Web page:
Australia committed to a post-2015 agenda that focussed global efforts on greater collaboration, sharing of knowledge, and capacity building.  This focus was built into our national framework which aimed at building safe, health and resilient Australian communities through preventing and minimising social and economic harms from drug related health issues. National data reporting and reporting from local communities indicated that an emerging prevalence of illicit drug use was emerging and was having a significant adverse impact on our indigenous and regional and rural communities. At an International level, it was is clear that the global burden of illicit drug use had the potential to hamper economic growth, and was therefore an important issue for the new post-2015 drug strategy. Australia’s  National Drug Strategy 2017-26, ‘A national framework for building safe, health and resilient Australian communities through preventing and minimising alcohol, tobacco and other drug related health, social and economic harms among individuals, families and communities’, built on the work undertaken during the development of the National Ice Action Strategy of 2015. It recognises that traditional approaches to tackling drug problems were no longer sufficient on their own to have an impact.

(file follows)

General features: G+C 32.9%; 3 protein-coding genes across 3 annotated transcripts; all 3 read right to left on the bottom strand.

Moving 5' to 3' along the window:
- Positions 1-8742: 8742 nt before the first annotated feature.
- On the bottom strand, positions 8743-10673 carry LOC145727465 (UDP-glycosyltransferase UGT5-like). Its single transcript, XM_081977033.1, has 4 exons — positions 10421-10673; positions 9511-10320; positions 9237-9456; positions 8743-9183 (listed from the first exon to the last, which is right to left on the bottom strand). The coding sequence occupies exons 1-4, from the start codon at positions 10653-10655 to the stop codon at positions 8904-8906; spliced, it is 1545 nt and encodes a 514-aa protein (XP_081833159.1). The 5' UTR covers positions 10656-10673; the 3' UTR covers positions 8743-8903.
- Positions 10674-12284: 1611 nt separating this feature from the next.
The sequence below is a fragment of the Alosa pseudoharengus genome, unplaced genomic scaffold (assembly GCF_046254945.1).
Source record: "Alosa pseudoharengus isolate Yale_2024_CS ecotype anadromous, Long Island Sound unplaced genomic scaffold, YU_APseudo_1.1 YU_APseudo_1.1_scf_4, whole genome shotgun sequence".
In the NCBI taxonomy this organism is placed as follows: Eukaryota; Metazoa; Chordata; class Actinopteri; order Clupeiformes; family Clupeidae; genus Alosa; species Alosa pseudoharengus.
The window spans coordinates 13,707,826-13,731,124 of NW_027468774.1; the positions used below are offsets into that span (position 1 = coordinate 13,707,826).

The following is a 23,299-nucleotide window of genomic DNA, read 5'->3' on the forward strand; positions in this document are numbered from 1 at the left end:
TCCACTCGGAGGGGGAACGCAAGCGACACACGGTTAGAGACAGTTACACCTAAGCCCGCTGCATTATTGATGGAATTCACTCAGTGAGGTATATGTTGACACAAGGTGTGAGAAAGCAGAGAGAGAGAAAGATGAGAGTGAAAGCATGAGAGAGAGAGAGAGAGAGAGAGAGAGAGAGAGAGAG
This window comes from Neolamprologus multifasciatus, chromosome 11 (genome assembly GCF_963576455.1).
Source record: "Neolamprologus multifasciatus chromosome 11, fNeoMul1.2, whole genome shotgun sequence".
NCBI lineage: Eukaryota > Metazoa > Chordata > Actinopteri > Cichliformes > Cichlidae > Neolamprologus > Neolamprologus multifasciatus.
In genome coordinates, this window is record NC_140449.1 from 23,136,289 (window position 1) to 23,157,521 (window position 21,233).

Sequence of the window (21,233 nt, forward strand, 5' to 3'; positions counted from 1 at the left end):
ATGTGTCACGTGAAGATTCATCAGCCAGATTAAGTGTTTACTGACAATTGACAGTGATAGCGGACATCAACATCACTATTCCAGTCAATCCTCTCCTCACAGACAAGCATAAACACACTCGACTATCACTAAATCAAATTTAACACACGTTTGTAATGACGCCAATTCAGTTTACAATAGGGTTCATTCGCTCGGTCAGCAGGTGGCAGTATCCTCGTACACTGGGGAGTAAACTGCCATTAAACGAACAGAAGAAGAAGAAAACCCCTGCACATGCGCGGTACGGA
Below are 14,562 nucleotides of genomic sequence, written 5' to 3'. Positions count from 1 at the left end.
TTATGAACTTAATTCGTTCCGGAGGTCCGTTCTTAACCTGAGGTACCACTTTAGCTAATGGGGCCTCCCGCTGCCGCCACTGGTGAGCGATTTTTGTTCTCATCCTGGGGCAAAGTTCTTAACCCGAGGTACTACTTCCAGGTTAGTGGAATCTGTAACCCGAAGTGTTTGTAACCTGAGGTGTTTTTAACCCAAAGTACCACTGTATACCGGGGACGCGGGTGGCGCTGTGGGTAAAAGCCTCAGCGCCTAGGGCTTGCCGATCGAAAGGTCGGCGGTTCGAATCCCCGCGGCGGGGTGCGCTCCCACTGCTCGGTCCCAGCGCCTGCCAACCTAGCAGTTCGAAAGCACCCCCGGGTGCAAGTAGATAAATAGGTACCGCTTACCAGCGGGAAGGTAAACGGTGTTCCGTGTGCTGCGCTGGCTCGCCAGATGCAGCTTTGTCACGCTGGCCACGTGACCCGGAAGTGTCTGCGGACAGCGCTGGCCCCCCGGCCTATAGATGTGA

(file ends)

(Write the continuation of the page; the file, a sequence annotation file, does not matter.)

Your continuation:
The purpose of the National Drug Strategy is to promote Australia’s interests by contributing to sustainable reduction in the uptake of drugs, through supporting the third sector capacity and strengthening systems and infrastructure to support that capacity building. We acknowledge that different countries are facing different challenges (ie different systems of government and lack of Civil Society forums) and so there is a need to respect national contexts and approaches. Global agencies and multilaterals such as the CND, INCB, and WHO  have a leadership role in Prevention and Control to counter the world drug problem and  have an important role to play in supporting countries to move from commitment to action and in building and supporting collaborative practices. This may include through providing technical advice, sharing lessons learned from other countries, and coordinating with each other to address priority issues through a multi-sectoral approach. Agencies such as the UNODC, INDB and CND (as a global organisation with a mandate to address the world drug problem) have an important role to play in economic development, including through support for infrastructure, which is linked to improving health outcomes through the WHO sustainable development goals.